‘Rangchu’ from this point switched characters back to the beast he knew. So began the bear’s ascent back up the loser’s ladder. Sang-hyun Jeon, aka ‘Jeondding’, put up a dancelike fight against the panda with his long-legged Eddy Gordo but it was not enough to deal with the ursine can can. Seong-ho Kang (alias ‘Chanel’) was similarly devoured. One of Panda’s moves involves thrusting her bearish behind at her foe and crushing them with the sheer strength of that muscular bottom, and ‘Rangchu’ employed this method of dispatch frequently during his brawls. ‘Chanel’ would not be the last to fall to the animal’s antagonising twerk.

By now ‘Ranchu’ and his Panda were rallying the crowd’s support. They had become the Tekkenised embodiment of those old cheese advertisements, that disgruntled Panda who destroys offices and upends shopping trolleys. This was how it felt. A peaceful animal comically rampaging through fighting game champions like they were nothing but puny mortals.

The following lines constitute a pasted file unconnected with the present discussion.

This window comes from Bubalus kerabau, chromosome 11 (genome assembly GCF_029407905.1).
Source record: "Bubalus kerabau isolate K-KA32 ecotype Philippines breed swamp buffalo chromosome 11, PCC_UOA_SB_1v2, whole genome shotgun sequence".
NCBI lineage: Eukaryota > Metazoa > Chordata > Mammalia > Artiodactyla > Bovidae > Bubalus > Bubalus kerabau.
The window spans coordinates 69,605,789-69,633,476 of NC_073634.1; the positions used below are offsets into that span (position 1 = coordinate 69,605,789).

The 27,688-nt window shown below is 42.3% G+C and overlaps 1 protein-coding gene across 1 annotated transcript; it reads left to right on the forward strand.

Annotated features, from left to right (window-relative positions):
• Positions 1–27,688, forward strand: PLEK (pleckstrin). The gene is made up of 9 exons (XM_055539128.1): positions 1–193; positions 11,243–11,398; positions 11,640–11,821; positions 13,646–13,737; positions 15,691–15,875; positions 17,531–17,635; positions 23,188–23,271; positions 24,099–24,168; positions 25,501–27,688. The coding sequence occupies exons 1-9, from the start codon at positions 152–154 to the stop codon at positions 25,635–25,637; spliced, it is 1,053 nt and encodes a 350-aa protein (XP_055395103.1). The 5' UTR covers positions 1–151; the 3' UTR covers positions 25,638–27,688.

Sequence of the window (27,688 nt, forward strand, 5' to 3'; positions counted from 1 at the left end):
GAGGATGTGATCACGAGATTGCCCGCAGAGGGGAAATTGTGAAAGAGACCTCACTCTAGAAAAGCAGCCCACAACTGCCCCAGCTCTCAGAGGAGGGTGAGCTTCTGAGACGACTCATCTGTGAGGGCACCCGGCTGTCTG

In the loser’s finals, ‘Knee’ came face to face once again with the opponent he had already vanquished. But this time, the bear would not sleep through the fight. The vicious beast got off to a lumbering start but soon chowed down on Devil Jin the demon lad, subjecting him to that panda posterior. Commentator Mark Julio began to see things bear.

“What if a bear,” he asked, “becomes our global champion?”

In the end, the panda prevailed. A fumble from ‘Knee’ meant that even the bear’s stubby legs could deliver a quick killing kick. The panda was through to the final facedown of the tour.

This last ruckus would pit the monochrome monster of ‘Rangchu’ against yet another Devil Jin, this time controlled by last year’s world champion, ‘Qudans’. But the panda man would have to win twice: once to reset the bracket, and again to take the trophy.